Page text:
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"depression" is not necessarily a psychiatric disorder. A number of mood disorders are described in the DSM-IV, including Major Depressive Disorder (with various modifiers and subtypes), Bipolar Disorder (again various modifiers/types) among other things. Being told you have "depression", usually by a primary care doctor, does not necessarily qualify as a psychiatric disorder.

If someone is formally evaluated by a psychiatrist and they meet specific diagnostic criteria specified by the DSM-IV, and are given a specific DSM-IV diagnosis, then perhaps they should answer "yes". If someone has vague constitutional and emotional symptoms, and are prescribed an SSRI after a 10 minute office visit by a family doctor for "depression", then this person in my opinion should realistically answer "no".

My opinion. I'm not a lawyer. (I don't mean to brag.)
 

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"Have you ever been diagnosed as having, or have you ever been treated for, pedophilia, exhibitionism or voyeurism, bipolar disorder, sexual disorder, schizophrenia, paranoia, or other psychiatric disorder?"

That question seems a bit ridiculous. I have depression and a question like that would MAKE me want to lie. You can't talk about pedophilia, schizophrenia and then go "Oh yea, and every other psychiatric disorder. We have to be safe!".

I can understand parts of that statement, but it is such a case by case thing. I get low energy, have trouble focusing, and all that stuff....I don't look at child porn, talk to thin air, or go streaking through the quad. I'd hope that this would be the one field where they have a basic grasp of depression. There still is a stigma with it (I got denied an ROTC scholarship because I didn't lie about it), but not as much in medicine from what I've seen. I know about 10 doctors in private practice that openly admitted to going on anti-depressants to me.
 
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"depression" is not necessarily a psychiatric disorder. A number of mood disorders are described in the DSM-IV, including Major Depressive Disorder (with various modifiers and subtypes), Bipolar Disorder (again various modifiers/types) among other things. Being told you have "depression", usually by a primary care doctor, does not necessarily qualify as a psychiatric disorder.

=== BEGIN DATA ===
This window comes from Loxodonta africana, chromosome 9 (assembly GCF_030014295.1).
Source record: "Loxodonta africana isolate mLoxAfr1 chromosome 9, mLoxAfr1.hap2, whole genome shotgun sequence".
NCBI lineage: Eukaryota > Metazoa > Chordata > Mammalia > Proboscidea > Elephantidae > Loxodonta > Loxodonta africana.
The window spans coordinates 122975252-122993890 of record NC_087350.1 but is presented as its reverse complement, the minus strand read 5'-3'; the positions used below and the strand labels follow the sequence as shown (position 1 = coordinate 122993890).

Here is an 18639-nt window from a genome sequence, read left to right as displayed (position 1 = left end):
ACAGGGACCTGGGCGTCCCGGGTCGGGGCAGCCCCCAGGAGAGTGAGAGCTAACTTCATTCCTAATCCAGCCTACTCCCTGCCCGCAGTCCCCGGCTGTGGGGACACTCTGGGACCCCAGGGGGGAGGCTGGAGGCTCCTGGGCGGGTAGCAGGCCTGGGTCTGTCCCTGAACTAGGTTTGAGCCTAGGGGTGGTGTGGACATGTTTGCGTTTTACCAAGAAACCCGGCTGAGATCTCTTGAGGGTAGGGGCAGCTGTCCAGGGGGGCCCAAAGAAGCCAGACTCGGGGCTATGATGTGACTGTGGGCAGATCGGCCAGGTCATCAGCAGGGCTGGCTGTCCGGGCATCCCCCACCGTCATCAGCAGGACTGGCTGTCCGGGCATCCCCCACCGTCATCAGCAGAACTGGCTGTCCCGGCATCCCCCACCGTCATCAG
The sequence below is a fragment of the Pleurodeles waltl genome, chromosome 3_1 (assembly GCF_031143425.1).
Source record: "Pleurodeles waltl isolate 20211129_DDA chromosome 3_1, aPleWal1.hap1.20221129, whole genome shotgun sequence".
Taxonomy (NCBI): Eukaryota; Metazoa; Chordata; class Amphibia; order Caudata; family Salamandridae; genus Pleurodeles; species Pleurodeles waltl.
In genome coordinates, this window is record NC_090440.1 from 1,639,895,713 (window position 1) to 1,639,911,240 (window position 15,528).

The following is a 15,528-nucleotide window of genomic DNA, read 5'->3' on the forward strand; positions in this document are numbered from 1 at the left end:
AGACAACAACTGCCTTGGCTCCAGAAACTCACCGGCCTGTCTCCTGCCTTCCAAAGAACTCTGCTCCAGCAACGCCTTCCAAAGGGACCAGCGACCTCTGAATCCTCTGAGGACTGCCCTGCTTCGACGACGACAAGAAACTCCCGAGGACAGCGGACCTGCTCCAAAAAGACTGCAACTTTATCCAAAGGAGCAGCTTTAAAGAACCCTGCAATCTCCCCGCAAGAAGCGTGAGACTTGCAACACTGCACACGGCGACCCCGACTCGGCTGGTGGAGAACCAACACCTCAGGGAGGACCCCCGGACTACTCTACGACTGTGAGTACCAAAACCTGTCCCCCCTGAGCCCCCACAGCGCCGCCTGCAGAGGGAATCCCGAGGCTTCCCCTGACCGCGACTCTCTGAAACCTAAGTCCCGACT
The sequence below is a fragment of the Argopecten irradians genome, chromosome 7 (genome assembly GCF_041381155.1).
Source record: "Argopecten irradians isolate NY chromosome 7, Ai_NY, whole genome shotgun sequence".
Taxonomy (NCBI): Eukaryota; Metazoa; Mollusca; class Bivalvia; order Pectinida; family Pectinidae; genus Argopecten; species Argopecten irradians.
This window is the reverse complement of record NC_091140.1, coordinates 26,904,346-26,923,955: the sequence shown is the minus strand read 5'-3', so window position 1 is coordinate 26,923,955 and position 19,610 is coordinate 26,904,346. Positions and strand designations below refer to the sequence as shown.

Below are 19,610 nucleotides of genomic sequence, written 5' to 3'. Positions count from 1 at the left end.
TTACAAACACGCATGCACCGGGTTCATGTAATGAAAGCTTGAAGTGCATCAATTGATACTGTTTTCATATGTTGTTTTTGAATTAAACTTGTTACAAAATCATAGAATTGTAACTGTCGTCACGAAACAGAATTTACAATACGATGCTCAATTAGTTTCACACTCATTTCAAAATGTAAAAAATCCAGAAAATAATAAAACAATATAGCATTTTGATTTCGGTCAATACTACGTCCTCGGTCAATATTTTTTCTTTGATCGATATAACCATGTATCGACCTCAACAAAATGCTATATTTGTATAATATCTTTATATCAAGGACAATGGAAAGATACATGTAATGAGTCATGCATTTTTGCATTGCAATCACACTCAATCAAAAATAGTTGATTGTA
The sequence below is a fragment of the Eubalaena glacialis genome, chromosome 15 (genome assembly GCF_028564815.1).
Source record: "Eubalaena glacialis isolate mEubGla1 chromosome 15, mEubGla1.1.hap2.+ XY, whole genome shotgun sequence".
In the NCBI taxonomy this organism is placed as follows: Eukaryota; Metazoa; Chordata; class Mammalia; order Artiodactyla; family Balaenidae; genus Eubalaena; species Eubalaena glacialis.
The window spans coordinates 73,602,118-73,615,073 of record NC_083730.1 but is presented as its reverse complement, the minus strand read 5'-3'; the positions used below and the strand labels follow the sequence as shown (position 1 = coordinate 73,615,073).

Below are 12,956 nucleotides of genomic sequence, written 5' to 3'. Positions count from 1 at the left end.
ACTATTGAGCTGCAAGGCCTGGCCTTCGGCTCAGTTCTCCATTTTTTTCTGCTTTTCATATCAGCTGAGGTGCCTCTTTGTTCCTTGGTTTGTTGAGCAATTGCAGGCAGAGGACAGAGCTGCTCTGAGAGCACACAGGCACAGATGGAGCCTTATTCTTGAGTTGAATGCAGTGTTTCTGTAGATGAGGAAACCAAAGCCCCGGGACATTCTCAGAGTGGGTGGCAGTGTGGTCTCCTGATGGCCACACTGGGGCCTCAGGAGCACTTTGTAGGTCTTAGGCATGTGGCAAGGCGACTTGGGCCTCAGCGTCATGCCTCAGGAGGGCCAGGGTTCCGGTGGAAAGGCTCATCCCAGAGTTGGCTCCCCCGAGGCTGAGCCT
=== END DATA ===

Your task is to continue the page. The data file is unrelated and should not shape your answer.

That's an excellent point, and bears repeating.

Having a single event of a major depressive episode DOES NOT equal a "psychiatric illness"!
 

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Those who answer "yes" to having been diagnosed/treated with a mental illness are less of a threat than those who are mentally ill and who don't realize it or haven't been treated.

I think the stigma is lessening somewhat. I've had personal experience with mental illness and while I don't advertise it (this is not my real name obviously) those who do know (in the field of medicine) have only been supportive.
 

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I would disagree - Having a major depressive episode certainly = having had a psychiatric illness. Doesn't matter whether it was treated by a PMD or psychiatrist.

I agree with eforest - better that someone has been treated than those people who avoid treatment.

Norm Fost, Peds professor wrote into JAMA:

When asked to respond to written questions regarding psychiatric problems or treatment I left the space blank and attached the following: "All of our residents and faculty have emotional problems. Some are sensible enough to seek professional help. If I believed Dr X's problems interfered with his/her ability to perform the duties of the position he/she is applying for, I would tell you."
 
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Blade28

I would disagree - Having a major depressive episode certainly = having had a psychiatric illness. Doesn't matter whether it was treated by a PMD or psychiatrist.

Really?

But many people may have had a major depressive episode at least once in their life. Besides "SIG E CAPS," it only has to last for 2 weeks to meet the DSM-IV TR criteria. Many such people DON'T seek treatment (psychologist, psychiatrist, medications, therapy, counseling, etc.) and are fully functional throughout. May happen after a tough breakup, loss in the family, divorce, firing from a job, etc.

Would these people be considering as having a past medical history significant for psychiatric illness? I'd wager that many physicians, if posed this question, would emphatically answer "no."

Just my $0.02.
 

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I wonder if I am ethically obligated to report some of the mentally ill physicians I work with on a daily business?:confused:
 
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Really?


Would these people be considering as having a past medical history significant for psychiatric illness? I'd wager that many physicians, if posed this question, would emphatically answer "no."

Just my $0.02.

I would definitely answer yes.